Marlborough mum spared jail after knifing ex-boyfriend in head (From The Wiltshire Gazette and Herald)
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Marlborough mum spared jail after knifing ex-boyfriend in head
A young mum who stabbed her former partner in the head in a fit of rage has escaped a jail term after a judge heard her victim didn't want to see her behind bars.
Toni Trotman, of Purlyn Acre, Marlborough, was five months' pregnant and suspecting her ex of sleeping with her best friend when she launched the attack as he collected his clothes from her flat.
But after hearing Liam Ferris didn't want the 21-year-old to be jailed a judge sitting at Swindon crown court on Friday, imposed a community order on the Marlborough mum.
Recorder Robert Linford said: "Whilst complainants don't dictate sentences, courts have to take the wishes of complainants into account.
"I can't imagine, despite what has gone on, he is going to want to see the mother of his son go to prison."
He added that she had experienced a 'terrible life' having, from the age of eight, been responsible for raising her siblings because their mother was an alcoholic.
Trotman had denied carrying out the assault, but changed her plea to admit unlawful wounding after the victim gave evidence on the first morning of her trial.
Mr Ferris, who is currently serving a one year jail term for drunken violence assault outside a pub, insisted he was not seeing the pal, but accepted they later got together for a while.
He said they had been together for about seven months when he dumped her by text on as they had been arguing the night before.
On Friday February 10 he got a message telling him to collect his things or she would throw them into the street.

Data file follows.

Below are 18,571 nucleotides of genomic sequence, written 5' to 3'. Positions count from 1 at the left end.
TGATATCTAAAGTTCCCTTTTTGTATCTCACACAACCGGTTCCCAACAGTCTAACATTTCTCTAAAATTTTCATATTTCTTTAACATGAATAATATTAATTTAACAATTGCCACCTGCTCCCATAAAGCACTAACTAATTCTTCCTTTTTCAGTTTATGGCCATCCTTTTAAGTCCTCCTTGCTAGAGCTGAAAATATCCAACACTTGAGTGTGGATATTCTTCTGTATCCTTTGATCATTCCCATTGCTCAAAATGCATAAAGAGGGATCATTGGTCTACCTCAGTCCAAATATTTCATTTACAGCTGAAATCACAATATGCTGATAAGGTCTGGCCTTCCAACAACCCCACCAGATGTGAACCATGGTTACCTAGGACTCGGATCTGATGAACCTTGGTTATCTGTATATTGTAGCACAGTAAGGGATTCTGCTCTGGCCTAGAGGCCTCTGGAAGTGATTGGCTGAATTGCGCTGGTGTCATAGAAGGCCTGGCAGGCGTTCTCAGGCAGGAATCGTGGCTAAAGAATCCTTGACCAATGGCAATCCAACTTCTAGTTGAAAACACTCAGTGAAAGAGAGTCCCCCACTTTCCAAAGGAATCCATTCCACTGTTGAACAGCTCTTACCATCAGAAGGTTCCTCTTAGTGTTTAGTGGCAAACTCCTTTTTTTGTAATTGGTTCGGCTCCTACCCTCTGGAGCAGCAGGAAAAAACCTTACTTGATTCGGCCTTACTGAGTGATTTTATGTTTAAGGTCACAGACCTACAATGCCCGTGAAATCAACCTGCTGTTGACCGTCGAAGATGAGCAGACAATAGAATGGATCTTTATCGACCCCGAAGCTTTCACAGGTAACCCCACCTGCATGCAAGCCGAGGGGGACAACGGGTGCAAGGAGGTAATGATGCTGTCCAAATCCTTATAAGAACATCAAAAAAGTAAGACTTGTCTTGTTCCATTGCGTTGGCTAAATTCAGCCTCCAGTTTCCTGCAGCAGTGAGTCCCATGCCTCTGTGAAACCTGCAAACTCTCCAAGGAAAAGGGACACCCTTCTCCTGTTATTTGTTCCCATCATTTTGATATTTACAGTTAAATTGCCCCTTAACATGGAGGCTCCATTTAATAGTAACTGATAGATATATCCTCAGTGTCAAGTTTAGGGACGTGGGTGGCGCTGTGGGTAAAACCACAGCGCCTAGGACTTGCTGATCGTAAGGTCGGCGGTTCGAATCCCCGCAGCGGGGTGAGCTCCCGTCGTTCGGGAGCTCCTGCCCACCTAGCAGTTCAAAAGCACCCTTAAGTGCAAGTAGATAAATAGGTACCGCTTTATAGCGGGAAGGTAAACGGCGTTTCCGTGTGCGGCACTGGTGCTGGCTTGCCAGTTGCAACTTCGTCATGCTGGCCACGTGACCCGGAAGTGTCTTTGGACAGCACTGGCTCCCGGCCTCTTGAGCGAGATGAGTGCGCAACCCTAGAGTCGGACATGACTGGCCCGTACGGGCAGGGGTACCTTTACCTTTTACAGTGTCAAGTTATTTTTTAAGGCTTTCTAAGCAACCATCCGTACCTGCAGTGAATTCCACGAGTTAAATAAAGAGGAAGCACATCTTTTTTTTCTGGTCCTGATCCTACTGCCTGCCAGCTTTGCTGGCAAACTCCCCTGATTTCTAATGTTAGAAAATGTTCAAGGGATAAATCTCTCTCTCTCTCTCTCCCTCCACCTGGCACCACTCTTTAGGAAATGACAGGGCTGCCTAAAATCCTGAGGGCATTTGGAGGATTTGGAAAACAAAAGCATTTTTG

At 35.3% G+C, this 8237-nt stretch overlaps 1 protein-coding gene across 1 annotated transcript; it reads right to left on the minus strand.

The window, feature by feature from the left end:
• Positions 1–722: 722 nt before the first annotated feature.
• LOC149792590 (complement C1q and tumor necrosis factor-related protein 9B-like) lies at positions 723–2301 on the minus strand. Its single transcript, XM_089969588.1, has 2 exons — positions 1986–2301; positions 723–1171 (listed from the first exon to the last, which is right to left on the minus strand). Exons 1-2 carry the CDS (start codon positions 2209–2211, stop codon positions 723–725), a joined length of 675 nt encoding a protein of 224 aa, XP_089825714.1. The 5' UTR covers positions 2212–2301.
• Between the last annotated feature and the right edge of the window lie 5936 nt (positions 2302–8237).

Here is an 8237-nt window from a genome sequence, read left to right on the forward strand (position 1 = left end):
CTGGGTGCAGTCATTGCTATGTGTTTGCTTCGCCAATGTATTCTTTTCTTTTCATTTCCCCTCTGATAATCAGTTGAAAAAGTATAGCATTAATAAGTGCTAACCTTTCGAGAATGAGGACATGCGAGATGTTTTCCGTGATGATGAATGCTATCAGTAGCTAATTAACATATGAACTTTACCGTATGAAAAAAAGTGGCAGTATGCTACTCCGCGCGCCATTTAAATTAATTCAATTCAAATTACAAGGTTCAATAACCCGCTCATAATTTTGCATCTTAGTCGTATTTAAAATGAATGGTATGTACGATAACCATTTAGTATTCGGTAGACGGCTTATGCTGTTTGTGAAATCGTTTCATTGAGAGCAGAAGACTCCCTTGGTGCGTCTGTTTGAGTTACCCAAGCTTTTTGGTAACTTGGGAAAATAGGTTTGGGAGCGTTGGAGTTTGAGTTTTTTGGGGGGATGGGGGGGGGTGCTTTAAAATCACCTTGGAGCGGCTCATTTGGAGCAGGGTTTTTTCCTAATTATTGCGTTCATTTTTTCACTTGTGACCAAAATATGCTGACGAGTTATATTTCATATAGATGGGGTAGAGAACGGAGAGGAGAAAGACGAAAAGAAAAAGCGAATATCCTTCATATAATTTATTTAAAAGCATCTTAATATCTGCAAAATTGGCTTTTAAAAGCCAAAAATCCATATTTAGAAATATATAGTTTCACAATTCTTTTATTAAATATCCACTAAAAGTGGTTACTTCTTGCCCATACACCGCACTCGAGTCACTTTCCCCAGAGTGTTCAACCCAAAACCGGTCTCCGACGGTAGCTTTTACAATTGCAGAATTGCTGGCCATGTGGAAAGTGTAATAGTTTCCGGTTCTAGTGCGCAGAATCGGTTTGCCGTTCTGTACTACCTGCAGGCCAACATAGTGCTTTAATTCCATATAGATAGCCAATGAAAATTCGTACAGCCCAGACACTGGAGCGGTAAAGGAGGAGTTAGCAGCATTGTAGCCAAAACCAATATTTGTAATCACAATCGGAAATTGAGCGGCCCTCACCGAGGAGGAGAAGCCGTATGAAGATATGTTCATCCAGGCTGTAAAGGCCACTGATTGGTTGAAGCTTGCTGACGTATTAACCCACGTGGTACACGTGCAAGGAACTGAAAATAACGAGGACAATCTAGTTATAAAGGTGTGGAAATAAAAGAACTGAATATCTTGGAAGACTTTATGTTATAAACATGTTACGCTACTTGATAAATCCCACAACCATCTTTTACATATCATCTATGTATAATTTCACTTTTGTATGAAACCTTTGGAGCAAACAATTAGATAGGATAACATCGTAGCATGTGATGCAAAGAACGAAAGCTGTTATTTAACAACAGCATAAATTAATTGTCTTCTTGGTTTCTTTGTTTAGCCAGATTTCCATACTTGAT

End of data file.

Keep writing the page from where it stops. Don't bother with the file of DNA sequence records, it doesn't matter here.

She was throwing his stuff down the stairs when a knife came down so he shouted 'If you are going to stab me, do it properly.'
Moments later he had gone up a few steps to pick up something and she came down a couple, when he realised she had the bread knife in her hand.
She brought it down on his head, 'like when you serve in tennis', and he ducked causing it to strike him on the top of the scalp.
"If I didn't duck it would have got my throat, or my cheekbone," he told the court.
When he looked up he said Trotman had turned round, so he marched her to the top of the stairs in an arm lock before fleeing.
At hospital he had ten staples inserted into the wound in his head, which had bled heavily, and he said it was the paramedics who involved the police, not him.
Trotman admitted unlawful wounding.
Martin Wiggins, defending, said she had children aged three month and three years and lived an isolated life.
He said her father died during the first pregnancy and during the second she lost her brother, was dumped by text and then the assault took place.
Her childhood and education were sacrificed, he said, as she looked after her younger siblings from the age of eight.
The judge imposed a two year community order and told her she would be under supervision for that time warning her it would be a 'grave error of judgement' if she lost her temper and lashed out again.